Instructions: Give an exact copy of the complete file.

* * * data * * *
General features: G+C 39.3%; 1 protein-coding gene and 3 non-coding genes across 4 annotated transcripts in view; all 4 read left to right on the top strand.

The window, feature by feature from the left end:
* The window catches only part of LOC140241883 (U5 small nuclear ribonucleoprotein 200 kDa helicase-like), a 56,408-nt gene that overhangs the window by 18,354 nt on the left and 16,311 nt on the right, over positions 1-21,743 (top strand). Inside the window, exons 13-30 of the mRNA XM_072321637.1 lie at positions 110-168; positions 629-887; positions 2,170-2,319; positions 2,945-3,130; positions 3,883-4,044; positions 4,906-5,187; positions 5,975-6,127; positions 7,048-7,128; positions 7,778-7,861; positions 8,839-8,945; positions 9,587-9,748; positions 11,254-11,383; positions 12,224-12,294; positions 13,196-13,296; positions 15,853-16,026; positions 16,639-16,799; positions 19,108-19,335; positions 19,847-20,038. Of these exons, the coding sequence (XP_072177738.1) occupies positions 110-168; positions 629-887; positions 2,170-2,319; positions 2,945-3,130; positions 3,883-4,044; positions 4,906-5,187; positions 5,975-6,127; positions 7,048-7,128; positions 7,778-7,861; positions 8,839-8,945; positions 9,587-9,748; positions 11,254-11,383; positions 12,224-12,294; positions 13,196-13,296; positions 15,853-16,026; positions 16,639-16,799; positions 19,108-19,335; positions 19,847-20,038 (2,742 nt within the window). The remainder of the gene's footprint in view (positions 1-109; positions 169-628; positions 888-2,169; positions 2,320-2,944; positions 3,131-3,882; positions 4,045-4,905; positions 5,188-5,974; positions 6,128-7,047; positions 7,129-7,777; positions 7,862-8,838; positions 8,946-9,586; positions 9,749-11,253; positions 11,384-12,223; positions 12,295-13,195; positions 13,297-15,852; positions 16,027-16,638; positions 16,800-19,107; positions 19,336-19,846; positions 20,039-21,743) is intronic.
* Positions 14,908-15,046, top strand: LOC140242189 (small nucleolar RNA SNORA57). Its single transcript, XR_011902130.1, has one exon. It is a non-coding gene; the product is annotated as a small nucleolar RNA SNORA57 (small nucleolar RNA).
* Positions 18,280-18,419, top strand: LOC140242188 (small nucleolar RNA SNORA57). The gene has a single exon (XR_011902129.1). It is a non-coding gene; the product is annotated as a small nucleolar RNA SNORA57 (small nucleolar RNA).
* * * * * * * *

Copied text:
General features: G+C 39.3%; 1 protein-coding gene and 3 non-coding genes across 4 annotated transcripts in view; all 4 read left to right on the top strand.

The window, feature by feature from the left end:
* The window catches only part of LOC140241883 (U5 small nuclear ribonucleoprotein 200 kDa helicase-like), a 56,408-nt gene that overhangs the window by 18,354 nt on the left and 16,311 nt on the right, over positions 1-21,743 (top strand). Inside the window, exons 13-30 of the mRNA XM_072321637.1 lie at positions 110-168; positions 629-887; positions 2,170-2,319; positions 2,945-3,130; positions 3,883-4,044; positions 4,906-5,187; positions 5,975-6,127; positions 7,048-7,128; positions 7,778-7,861; positions 8,839-8,945; positions 9,587-9,748; positions 11,254-11,383; positions 12,224-12,294; positions 13,196-13,296; positions 15,853-16,026; positions 16,639-16,799; positions 19,108-19,335; positions 19,847-20,038. Of these exons, the coding sequence (XP_072177738.1) occupies positions 110-168; positions 629-887; positions 2,170-2,319; positions 2,945-3,130; positions 3,883-4,044; positions 4,906-5,187; positions 5,975-6,127; positions 7,048-7,128; positions 7,778-7,861; positions 8,839-8,945; positions 9,587-9,748; positions 11,254-11,383; positions 12,224-12,294; positions 13,196-13,296; positions 15,853-16,026; positions 16,639-16,799; positions 19,108-19,335; positions 19,847-20,038 (2,742 nt within the window). The remainder of the gene's footprint in view (positions 1-109; positions 169-628; positions 888-2,169; positions 2,320-2,944; positions 3,131-3,882; positions 4,045-4,905; positions 5,188-5,974; positions 6,128-7,047; positions 7,129-7,777; positions 7,862-8,838; positions 8,946-9,586; positions 9,749-11,253; positions 11,384-12,223; positions 12,295-13,195; positions 13,297-15,852; positions 16,027-16,638; positions 16,800-19,107; positions 19,336-19,846; positions 20,039-21,743) is intronic.
* Positions 14,908-15,046, top strand: LOC140242189 (small nucleolar RNA SNORA57). Its single transcript, XR_011902130.1, has one exon. It is a non-coding gene; the product is annotated as a small nucleolar RNA SNORA57 (small nucleolar RNA).
* Positions 18,280-18,419, top strand: LOC140242188 (small nucleolar RNA SNORA57). The gene has a single exon (XR_011902129.1). It is a non-coding gene; the product is annotated as a small nucleolar RNA SNORA57 (small nucleolar RNA).